DADE CITY — He wasn't in the room during Tuesday's budget workshop, but Sheriff Bob White's shadow loomed large over the discussions.
Faced with another year of budget cuts, county commissioners weighed their options to spare some programs that provide help to veterans and the needy. But until they address White's request for an additional $4 million — some of which would pay for 28 new deputies — commissioners don't know how much money will be left for anything else.
"None of this (reserve money) may be available," Commissioner Ted Schrader said.
Earlier this year, commissioners asked White and the other constitutional officers to cut their spending by 5 percent. Instead, White submitted a proposed budget with a nearly 5 percent increase, with funding for 14 new deputies to patrol the Embassy Hills area and another 14 to patrol Holiday.
Commissioners balked, saying they would give the sheriff the same amount he has this year. Staffers then based the proposed countywide budget on that figure, with a reserve of about $4.4 million that commissioners can use to "buy back" services otherwise headed for the chopping block.
The reserve would be created by adopting a slightly higher tax rate for the general fund (an extra 23 cents for every $1,000 of taxable value). That money could also be rolled over to prepare for significant cuts in 2011-12 or could be used to reduce the tax rate.
The proposed county budget also includes new user fees at parks and the closing of the Centennial Library in Holiday, as well as the elimination of 76 positions, 36 of which now are filled.
If commissioners don't give White what he wants, he can appeal to the governor and Florida Cabinet. That could be where this year's clash is headed.
"I met with him and he was pretty adamant about wanting what he requested," Commissioner Ann Hildebrand said. "He talked about appealing."
Commissioners agreed to invite the sheriff to their Aug. 17 budget workshop.
"If the board grants the budget he requested, all of the other discussions (on restoring cuts in other departments) are moot," Commissioner Michael Cox said.
Commissioner Jack Mariano said the community might "be better off" if they had places to go such as parks and libraries than if they had nothing but extra deputies on patrol.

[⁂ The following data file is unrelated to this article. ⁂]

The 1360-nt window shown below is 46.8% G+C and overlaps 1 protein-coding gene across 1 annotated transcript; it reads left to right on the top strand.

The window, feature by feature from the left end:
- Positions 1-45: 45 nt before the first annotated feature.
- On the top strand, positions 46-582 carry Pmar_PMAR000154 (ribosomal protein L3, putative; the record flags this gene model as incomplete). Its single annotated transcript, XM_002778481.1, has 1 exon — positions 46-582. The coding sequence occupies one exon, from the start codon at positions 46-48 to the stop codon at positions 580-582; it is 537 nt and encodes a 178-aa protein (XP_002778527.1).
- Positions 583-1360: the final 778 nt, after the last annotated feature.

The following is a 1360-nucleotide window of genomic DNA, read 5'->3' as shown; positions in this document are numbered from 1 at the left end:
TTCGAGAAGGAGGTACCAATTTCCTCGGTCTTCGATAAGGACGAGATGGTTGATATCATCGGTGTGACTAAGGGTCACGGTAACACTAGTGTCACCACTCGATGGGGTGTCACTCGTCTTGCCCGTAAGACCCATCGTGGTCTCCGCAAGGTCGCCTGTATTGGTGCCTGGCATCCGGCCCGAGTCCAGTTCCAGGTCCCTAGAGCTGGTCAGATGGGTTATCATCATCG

White declined the St. Petersburg Times' request for an interview. But agency spokesman Kevin Doll said his boss makes no decision on appealing until commissioners take a final vote.
"Residents and deputies on the west side have stated that a surge of law enforcement in west Pasco is a must," Doll said in an e-mail. "The commissioners that the sheriff has spoken to have agreed the surge is needed."
Doll added that White "takes to heart" his responsibility for public safety, and his proposed budget reflects that. He said the sheriff thinks his requests can be granted without raising taxes.
The discussion about the sheriff's request came as commissioners heard department heads outline some dire consequences if their programs bear the full brunt of cuts.
The loss of a social worker to the Human Services Department could mean delays in help to "already desperate" families, said administrator Adey Reyes. Delays can also mean family situations continue to deteriorate and "more become homeless before staff can see them," she said.
The position, which would cost $49,860, was once paid by the county but later picked up by a federal grant, but the grant has dried up.
The office handles about 123 clients a month.
At least one program appeared to have three votes needed for restoration. Commissioners Pat Mulieri, Michael Cox and Jack Mariano voiced support for restoring $37,320 — the equivalent of one counselor — to Veterans Services.
Mulieri said new rules making it easier to file disability claims for post-traumatic stress disorder will result in more need for a Veterans Services job that was set to be eliminated.
"There is definitely a need for that counselor," Mulieri said.
Reyes said the office handled 2,774 claims in June. Employees help veterans receive $2.8 million in benefits annually.
True, the federal Veterans Affairs agency also handled claims, she said, but locals do it better.
"Our people are good, well trained," she said. "We just have a VA with a heart here."
The Pasco tax roll has lost $2.7 billion in value, meaning less property tax revenue for the general fund, which pays for basic services like law enforcement, libraries and parks. The tax roll that finances the fire rescue department lost about $2.5 billion in value.
The first public budget hearing is scheduled for 6:30 p.m. Sept. 7 in Dade City.
Staff writer Erin Sullivan contributed to this report.